There’s a lot more we understand about gender now than we did decades ago. And while we are still learning, many changes are helping to shift some outdated beliefs. One of those is the concept of “girl toys” and “boy toys.” And California is the first state in the US to adopt a law on how toys are sectioned in a large retail store, now requiring a gender neutral section. Here’s what you need to know.
According to Los Angeles Times, California Governor Gavin Newsom signed a new bill requiring large retail stores to provide gender-neutral toy sections. The law, which takes effect in 2024, states that retail stores with 500 or more employees “must sell some toys and child-care products outside of areas specifically labeled by gender.”
Assemblyman Evan Low introduced Assembly Bill 1084, which was inspired after a staffer’s daughter asked why she had to go to the “boys section” to find certain toys. The bill continues a shift in the industry to move away from the archaic gender stereotypes in toys and marketing to kids.
“Part of it is to make sure if you’re a young girl that you can find a police car, fire truck, a periodic table, or a dinosaur,” Evan said. “And then similarly, if you’re a boy if you’re more artistic and want to play with glitter, why not? Why should you feel the stigma of saying, ‘Oh, this should be shamed’ and going to a different location?”
The Consumer Federation of California supports the new law. “Keeping similar items that are traditionally marketed either for girls or boys separated makes it more difficult for the consumer to compare the products and incorrectly implies that their use by one gender is inappropriate,” the federation wrote, according to the Sacramento Bee.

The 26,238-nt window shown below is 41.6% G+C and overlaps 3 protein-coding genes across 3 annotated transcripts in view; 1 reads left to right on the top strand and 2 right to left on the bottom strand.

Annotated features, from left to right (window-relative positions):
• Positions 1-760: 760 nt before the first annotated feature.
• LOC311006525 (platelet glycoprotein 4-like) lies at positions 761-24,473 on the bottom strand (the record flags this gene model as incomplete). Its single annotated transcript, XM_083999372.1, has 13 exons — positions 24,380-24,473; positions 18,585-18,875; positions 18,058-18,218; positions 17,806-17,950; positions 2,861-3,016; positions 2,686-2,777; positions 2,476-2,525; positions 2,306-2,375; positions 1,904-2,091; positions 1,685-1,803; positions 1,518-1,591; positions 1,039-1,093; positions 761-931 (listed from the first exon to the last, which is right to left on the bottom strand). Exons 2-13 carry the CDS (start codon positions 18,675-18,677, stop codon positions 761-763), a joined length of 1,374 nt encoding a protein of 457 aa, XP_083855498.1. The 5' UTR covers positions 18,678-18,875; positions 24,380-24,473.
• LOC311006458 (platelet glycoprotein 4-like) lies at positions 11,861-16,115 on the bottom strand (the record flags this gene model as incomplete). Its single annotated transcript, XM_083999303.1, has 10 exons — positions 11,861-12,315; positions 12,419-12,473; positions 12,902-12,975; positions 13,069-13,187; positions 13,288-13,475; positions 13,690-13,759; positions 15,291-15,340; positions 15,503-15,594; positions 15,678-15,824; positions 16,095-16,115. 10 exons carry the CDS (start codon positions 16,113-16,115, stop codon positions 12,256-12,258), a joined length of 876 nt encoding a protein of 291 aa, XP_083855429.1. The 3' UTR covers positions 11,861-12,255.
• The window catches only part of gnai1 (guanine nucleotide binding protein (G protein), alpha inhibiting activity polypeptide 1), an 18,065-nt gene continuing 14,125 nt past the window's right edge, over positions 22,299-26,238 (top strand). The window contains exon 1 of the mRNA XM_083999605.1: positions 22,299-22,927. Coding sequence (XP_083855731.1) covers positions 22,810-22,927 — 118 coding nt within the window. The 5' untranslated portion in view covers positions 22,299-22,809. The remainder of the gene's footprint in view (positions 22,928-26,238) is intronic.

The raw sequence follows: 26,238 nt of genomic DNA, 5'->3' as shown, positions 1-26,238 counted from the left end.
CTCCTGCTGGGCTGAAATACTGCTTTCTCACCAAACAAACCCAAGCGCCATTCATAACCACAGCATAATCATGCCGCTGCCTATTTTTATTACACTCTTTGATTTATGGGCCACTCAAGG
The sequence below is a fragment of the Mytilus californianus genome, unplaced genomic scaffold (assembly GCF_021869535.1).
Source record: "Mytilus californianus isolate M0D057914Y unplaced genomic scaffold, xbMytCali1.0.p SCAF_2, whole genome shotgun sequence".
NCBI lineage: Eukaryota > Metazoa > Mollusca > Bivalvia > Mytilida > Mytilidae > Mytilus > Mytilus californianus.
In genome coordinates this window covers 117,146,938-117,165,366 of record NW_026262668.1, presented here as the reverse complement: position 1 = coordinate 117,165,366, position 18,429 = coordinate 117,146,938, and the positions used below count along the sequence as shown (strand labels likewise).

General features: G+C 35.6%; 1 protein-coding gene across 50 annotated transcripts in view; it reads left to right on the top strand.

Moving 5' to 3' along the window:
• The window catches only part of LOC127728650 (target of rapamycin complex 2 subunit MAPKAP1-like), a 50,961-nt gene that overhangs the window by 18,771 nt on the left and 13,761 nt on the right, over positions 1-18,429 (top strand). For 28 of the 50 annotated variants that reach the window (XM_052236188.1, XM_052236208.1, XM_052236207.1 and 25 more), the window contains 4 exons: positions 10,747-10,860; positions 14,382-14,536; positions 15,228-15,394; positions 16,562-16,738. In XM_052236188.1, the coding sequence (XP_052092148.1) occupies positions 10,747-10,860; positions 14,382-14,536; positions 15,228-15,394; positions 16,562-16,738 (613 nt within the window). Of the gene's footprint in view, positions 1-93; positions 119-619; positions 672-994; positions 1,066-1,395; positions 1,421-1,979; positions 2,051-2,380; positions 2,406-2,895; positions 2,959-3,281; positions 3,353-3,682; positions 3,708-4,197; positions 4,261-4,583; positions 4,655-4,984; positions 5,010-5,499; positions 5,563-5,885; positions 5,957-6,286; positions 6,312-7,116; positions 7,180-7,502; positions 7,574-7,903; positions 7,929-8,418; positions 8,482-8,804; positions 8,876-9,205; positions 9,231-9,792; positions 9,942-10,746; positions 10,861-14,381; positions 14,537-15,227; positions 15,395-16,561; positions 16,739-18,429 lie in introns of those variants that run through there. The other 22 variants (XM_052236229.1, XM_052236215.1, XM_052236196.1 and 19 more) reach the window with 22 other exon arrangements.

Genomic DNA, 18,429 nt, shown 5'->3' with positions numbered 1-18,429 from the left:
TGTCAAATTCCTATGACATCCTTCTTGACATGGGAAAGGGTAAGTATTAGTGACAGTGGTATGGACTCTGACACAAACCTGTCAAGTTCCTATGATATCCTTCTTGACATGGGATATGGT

Retailers in California can continue to hold “boy” or “girl” sections; however, there must also be a non-gendered section. Companies that fail to comply when it becomes law in 2024 could face penalties. This includes a civil penalty of $250 for the first violation and $500 for any subsequent violations.
According to the New York Times, Target announced in 2015 that it would no longer use gendered labels for its toy sections. And it hasn’t since that went into effect. In addition, the Disney Store removed gendered labels from Halloween costumes, backpacks, lunch boxes, and other accessories. Amazon reportedly stopped using gender-based categories around the same time, too.